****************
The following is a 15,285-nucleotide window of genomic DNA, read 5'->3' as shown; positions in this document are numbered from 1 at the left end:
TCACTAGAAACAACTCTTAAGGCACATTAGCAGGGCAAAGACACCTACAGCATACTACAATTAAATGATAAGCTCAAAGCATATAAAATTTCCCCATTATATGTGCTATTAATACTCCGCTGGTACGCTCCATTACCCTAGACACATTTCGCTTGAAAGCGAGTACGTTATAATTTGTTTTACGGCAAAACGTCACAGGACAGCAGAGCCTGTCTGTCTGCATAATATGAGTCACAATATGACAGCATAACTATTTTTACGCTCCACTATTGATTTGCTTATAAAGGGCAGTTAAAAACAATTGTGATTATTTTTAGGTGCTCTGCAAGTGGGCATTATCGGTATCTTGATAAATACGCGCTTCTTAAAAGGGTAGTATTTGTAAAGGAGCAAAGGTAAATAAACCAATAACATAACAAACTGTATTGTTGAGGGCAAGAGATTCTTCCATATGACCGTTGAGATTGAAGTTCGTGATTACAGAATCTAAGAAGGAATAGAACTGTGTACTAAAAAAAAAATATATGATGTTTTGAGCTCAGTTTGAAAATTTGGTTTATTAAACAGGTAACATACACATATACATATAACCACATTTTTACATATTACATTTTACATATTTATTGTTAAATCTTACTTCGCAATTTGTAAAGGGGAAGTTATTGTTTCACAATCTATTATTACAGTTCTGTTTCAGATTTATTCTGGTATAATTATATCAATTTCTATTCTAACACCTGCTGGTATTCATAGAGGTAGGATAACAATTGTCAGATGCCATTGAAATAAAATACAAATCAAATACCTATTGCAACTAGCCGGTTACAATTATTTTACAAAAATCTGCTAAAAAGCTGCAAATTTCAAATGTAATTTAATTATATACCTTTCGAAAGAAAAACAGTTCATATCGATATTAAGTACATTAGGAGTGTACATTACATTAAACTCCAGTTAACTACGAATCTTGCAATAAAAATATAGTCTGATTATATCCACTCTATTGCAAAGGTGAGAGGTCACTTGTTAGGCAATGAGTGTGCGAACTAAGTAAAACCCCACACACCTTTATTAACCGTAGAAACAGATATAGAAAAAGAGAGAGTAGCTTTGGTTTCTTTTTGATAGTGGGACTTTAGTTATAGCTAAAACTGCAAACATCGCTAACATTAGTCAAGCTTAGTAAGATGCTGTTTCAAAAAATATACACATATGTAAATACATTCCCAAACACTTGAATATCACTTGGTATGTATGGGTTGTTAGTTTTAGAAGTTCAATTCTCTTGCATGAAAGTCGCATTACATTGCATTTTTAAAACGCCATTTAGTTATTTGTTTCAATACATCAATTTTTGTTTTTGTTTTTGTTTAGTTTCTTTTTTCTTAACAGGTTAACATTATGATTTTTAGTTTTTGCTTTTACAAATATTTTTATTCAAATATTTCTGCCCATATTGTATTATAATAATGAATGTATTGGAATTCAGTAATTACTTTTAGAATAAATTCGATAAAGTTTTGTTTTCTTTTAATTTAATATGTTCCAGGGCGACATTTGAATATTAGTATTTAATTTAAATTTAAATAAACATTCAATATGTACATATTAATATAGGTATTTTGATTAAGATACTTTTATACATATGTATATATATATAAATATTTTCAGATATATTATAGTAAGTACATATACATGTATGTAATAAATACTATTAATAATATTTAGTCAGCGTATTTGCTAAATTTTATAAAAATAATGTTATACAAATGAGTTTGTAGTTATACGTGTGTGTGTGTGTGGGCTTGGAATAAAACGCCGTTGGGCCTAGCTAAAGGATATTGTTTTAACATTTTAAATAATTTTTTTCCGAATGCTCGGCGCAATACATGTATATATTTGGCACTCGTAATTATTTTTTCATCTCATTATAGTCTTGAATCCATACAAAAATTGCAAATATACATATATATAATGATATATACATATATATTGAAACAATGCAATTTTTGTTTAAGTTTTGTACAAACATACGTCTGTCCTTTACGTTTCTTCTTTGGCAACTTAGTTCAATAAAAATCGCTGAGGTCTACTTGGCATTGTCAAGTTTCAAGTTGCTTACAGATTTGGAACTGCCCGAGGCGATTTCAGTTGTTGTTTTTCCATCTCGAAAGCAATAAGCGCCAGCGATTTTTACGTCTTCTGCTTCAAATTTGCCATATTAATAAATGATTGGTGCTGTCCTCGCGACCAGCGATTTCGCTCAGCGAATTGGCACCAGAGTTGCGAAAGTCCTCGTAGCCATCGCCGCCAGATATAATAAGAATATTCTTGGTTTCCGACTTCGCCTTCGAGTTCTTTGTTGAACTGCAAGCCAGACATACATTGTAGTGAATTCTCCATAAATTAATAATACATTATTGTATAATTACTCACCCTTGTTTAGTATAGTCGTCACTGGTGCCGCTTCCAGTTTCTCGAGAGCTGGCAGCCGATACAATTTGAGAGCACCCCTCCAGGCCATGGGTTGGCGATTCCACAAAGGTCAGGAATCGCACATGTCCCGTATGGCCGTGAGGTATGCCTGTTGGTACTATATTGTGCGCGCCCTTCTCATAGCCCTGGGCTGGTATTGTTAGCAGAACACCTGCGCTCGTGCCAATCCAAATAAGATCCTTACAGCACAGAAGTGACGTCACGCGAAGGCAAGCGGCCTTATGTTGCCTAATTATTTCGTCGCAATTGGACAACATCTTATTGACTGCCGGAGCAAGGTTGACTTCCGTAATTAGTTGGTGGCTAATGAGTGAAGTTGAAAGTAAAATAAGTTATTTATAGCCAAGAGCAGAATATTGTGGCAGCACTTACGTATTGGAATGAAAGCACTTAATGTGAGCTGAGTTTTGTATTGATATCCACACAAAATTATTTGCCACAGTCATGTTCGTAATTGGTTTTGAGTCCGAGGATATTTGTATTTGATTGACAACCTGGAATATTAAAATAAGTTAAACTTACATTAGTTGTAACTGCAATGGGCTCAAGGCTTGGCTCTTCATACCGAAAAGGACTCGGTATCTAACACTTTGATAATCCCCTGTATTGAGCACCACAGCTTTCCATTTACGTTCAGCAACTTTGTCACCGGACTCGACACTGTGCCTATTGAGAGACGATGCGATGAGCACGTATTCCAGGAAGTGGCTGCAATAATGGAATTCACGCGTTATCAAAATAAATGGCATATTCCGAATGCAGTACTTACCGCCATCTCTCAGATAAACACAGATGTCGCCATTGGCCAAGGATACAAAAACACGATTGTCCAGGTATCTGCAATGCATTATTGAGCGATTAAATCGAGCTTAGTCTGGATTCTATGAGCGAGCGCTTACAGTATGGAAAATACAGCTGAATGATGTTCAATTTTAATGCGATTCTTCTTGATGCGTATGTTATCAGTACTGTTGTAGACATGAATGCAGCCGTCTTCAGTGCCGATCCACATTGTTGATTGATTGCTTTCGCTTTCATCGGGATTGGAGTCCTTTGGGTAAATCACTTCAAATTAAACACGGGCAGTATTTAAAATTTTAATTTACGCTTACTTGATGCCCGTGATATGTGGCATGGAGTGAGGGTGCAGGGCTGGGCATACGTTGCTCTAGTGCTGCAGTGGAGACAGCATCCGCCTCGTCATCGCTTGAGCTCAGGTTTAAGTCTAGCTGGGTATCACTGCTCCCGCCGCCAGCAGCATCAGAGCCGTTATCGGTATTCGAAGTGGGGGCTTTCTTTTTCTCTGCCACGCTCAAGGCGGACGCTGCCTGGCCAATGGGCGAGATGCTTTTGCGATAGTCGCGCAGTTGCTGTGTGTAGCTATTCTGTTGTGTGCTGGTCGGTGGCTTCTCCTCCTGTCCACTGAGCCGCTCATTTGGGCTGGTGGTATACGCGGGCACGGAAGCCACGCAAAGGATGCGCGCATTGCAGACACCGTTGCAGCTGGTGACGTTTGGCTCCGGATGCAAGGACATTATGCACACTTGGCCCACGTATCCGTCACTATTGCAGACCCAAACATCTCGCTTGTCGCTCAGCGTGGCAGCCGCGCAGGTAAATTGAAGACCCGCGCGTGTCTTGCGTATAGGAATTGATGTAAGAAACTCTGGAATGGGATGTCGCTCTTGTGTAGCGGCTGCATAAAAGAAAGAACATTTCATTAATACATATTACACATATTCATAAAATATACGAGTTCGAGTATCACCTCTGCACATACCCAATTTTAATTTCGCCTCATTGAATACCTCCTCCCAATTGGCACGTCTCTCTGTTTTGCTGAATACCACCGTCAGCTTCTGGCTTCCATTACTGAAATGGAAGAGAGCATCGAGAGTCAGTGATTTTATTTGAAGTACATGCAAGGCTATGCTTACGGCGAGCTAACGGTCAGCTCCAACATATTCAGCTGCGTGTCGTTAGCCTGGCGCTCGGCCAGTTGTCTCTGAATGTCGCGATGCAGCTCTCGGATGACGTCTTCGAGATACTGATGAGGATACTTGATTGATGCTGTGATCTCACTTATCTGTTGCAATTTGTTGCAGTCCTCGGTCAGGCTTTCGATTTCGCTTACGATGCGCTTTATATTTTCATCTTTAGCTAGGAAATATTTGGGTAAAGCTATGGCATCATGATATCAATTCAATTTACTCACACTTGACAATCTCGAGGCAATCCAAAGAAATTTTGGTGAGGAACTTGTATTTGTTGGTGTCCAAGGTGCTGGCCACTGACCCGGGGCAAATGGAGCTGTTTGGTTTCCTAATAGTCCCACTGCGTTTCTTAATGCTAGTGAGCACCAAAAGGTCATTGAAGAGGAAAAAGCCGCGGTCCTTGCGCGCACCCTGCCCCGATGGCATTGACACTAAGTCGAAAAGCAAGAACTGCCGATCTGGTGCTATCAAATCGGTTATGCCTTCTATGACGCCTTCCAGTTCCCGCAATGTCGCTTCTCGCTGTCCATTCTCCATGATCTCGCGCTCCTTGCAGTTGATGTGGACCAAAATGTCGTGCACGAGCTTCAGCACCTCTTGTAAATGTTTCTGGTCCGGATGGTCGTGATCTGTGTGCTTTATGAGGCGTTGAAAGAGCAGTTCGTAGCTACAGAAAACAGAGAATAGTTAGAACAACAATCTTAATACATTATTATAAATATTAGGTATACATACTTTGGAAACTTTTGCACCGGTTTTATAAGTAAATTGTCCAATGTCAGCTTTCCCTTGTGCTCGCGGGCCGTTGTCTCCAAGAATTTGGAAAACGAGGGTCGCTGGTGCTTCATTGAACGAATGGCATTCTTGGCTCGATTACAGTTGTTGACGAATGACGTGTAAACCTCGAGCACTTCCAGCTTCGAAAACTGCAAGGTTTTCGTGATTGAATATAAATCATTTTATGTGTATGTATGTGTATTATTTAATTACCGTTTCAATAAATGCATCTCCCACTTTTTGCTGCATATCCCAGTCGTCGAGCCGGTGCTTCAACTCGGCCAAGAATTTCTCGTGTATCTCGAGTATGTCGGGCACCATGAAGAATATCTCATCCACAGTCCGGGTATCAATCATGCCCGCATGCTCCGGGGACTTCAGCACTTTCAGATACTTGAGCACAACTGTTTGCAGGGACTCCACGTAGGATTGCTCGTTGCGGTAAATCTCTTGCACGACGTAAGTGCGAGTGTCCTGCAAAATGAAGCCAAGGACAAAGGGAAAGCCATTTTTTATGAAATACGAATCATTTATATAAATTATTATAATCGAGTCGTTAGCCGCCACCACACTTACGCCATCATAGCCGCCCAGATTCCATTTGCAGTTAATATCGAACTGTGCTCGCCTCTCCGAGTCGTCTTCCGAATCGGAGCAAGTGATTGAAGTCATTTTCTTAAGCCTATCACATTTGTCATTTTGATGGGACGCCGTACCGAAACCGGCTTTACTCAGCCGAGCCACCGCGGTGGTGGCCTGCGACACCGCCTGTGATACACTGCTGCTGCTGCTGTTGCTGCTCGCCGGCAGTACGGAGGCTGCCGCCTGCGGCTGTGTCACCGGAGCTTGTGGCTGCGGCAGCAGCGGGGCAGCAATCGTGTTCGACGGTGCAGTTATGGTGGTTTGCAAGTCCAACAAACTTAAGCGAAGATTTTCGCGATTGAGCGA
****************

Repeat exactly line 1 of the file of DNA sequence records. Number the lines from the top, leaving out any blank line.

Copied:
The following is a 15,285-nucleotide window of genomic DNA, read 5'->3' as shown; positions in this document are numbered from 1 at the left end: